HomeInsightsHigh Court finds that a domain name is intangible personal property and that the equitable interest in blackjack.com had transferred to contractual party as a result of material, irremediable breach

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In April 2003, Hanger Holdings (HH) entered into a written agreement governed by English law with Perlake Corporation SA, a Uruguayan company, pursuant to which HH agreed to transfer its online gaming business trading under the domain name “blackjack.com” (the Domain Name) to Perlake. HH also agreed to transfer the website from which it conducted the business, the Domain Name, its customer data and the goodwill in the business associated with the Domain Name (referred to by the parties as the Trade Mark). HH was to be paid consideration of US$250,000 and to receive a percentage of revenue generated by the business by way of commission.

Pending payment of the $250,000, the Domain Name and the Trade Mark were held by a firm of solicitors acting as escrow agents. The payment was made in 2005 and the Domain Name and Trade Mark were assigned to Perlake the same year.

HH said that Perlake never paid it any commission on income derived from the online business as required by the 2003 agreement. The 2003 agreement contained a term providing that HH was entitled to terminate if Perlake committed a material breach. There was a proviso that if the breach was capable of remedy, HH was obliged to give written notice specifying the breach and requiring it to be remedied; if Perlake failed to effect a remedy within 30 days of the notice the agreement would terminate. Thereupon HH would be entitled to all rights in the Domain Name and the Trade Mark.

In August 2018, HH issued proceedings against Perlake seeking a declaration that it had the right to call for the transfer of the legal titles to the Domain Name and the Trade Mark. HH argued that Perlake was in material and irremediable breach of the 2003 agreement, meaning that HH was entitled to terminate pursuant to the terms of the agreement. It had done so by letter dated 5 August 2015, it said, and the 2003 agreement had come to an end on the letter’s deemed dated of service, 11 August 2015. Failing that, HH said, the 2003 agreement was terminated upon service of a later letter dated 14 December 2015. The alleged breaches set out in the letters were Perlake’s failure to keep records of the operation of the business, to provide audited statements and to pay appropriate commission.

Upon termination, HH said that it had become the owner in equity of the Domain Name and the Trade Mark and was therefore entitled to call for the transfer to it of the legal titles. It also argued that no transaction in respect of the Domain Name or Trade Mark since then, even if valid, had disturbed its equitable ownership.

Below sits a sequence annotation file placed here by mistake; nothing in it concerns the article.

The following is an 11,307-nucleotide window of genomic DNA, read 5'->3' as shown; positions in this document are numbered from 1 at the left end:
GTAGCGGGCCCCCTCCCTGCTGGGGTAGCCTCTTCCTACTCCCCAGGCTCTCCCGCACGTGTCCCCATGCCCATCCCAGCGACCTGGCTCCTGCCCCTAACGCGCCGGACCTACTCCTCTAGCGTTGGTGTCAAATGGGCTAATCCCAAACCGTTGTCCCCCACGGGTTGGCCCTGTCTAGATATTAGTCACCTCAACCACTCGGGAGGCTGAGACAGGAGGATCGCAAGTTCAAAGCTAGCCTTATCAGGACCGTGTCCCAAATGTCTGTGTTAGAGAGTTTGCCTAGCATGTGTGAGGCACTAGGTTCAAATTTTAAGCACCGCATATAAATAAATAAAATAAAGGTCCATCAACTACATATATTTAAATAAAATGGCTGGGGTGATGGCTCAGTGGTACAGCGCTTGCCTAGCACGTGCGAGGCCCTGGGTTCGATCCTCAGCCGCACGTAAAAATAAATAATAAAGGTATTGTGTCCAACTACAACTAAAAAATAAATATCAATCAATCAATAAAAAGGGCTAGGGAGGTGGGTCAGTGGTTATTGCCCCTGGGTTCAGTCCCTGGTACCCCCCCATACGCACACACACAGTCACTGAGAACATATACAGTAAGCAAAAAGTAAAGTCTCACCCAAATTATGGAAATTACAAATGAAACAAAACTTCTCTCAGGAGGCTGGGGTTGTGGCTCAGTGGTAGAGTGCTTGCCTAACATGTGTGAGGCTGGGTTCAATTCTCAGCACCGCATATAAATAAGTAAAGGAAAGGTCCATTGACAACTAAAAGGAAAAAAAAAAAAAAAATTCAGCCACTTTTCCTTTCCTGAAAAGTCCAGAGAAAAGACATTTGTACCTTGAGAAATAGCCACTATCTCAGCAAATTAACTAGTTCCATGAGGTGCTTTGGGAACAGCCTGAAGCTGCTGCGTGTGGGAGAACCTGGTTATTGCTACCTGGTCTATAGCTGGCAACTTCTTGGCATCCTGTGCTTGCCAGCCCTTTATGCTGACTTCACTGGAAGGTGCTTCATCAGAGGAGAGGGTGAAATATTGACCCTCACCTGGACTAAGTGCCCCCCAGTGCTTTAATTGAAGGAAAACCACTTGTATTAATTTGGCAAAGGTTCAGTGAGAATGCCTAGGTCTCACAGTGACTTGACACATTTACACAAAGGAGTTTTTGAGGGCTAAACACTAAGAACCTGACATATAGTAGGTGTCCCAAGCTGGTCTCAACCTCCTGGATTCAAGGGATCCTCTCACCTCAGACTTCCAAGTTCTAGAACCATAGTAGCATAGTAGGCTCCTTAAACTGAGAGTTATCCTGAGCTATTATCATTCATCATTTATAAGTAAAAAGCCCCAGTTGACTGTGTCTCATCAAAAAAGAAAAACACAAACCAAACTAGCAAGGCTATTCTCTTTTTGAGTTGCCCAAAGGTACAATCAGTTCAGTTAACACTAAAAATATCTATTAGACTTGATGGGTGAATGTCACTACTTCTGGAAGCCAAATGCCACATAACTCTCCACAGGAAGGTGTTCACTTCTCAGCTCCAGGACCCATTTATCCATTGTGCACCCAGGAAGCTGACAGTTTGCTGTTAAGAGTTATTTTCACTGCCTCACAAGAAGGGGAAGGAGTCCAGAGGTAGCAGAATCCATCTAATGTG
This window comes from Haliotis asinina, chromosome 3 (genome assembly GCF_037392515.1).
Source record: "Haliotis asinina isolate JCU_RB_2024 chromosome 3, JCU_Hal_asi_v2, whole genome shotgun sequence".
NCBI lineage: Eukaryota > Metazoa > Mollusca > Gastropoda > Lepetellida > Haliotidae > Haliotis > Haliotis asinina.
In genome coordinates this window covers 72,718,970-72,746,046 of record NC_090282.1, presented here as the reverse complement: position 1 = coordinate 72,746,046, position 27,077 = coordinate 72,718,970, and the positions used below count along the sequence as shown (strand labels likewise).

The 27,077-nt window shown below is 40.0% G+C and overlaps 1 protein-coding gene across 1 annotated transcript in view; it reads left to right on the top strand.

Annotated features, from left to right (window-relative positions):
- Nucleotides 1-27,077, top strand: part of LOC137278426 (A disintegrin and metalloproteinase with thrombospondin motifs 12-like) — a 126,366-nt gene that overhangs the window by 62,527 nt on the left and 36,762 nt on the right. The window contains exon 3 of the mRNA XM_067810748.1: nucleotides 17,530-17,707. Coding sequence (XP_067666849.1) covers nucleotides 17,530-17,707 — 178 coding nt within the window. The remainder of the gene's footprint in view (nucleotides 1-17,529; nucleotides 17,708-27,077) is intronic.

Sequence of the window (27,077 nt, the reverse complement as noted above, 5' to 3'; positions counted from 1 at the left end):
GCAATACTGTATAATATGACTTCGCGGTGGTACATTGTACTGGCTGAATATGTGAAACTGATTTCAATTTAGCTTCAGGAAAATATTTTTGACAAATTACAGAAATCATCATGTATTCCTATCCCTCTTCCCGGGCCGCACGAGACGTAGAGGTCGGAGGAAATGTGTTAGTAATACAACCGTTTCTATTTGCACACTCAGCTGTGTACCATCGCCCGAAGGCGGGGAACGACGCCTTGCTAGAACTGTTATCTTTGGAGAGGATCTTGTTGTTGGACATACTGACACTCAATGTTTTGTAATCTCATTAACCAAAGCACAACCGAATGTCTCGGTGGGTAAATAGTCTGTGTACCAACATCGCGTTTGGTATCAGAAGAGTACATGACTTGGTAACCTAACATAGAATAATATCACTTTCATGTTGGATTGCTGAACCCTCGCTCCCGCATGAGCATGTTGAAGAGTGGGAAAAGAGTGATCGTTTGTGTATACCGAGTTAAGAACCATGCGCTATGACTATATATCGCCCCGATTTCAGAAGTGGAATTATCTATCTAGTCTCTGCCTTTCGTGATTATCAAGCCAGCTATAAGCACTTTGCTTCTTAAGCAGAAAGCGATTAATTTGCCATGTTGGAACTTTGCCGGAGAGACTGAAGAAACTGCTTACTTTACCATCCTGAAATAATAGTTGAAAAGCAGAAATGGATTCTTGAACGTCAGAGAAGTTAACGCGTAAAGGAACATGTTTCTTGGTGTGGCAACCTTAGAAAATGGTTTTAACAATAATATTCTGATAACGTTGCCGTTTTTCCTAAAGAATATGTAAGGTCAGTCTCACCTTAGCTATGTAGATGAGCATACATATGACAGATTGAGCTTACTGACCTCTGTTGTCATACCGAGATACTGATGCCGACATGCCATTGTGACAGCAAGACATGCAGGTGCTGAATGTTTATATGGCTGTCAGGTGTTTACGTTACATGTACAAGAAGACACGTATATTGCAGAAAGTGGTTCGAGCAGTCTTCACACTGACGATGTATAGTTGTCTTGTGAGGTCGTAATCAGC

Mr Croft, the sole director and owner of Perlake, denied that Perlake had committed any breach, or that if it had, such breach was neither material nor irremediable, meaning that HH was not entitled to terminate. Mr Croft also said that a domain name was not property in which equitable ownership could arise.

His Honour Judge Hacon held that, on the facts and evidence, Perlake had, as alleged by HH, failed to provide appropriately audited financial statements regarding the business and details of players’ transactions on the website. This undoubtedly had had a serious effect on the benefit that HH was entitled to derive from the performance of the 2003 agreement, as without the information HH could not assess whether it was receiving the correct amount of commission or whether the business truly earned no money such that no commission was due. In HHJ Hacon’s view, the breach was material.

In terms of whether the breach was irremediable, the evidence showed that Mr Croft had failed to keep financial records of the business for a substantial part of the time during which it was conducted and there was no evidence of any alternative source of the relevant financial information. HHJ Hacon found that the failure to supply the financial information to HH could not therefore have been remedied as at August 2015.

Accordingly, the breach was material and irremediable. The agreement was therefore terminated on the deemed dated of service of the letter, 11 August 2015.

As for the Domain name and the Trade Mark, HHJ Hacon said that there was no doubt that a domain name could be freely traded (unlike phone numbers which were not generally bought and sold). The question was whether a domain name was personal property. HHJ Hacon agreed with obiter remarks made in OBG Ltd v Allan [2007] UKHL 21, that a domain name may be intangible property. HHJ Hacon also referred to the Court of Appeal of Ontario’s ruling in Tucows.com Co v Lojas Renner [2011] ONCA 548, which included a detailed review of judicial and academic consideration in several jurisdictions, including England (mentioning OBG), and in which it was held that a domain name did indeed constitute property. HHJ Hacon concluded that a domain name was therefore intangible personal property.

As for goodwill, HHJ Hacon noted that it was well established that goodwill was intangible personal property that could be assigned from one entity to another. Therefore, upon termination of the 2003 agreement, HH had acquired an equitable interest in the Domain Name and the Trade Mark. No transaction or purported transaction since then had deprived HH of that equitable interest. It therefore remained entitled to call for the assignment to it of the legal interest in each of those rights and related relief. (Hanger Holdings v Perlake Corporation SA [2021] EWHC 81 (Ch) (19 January 2021) — to read the judgment in full, click here).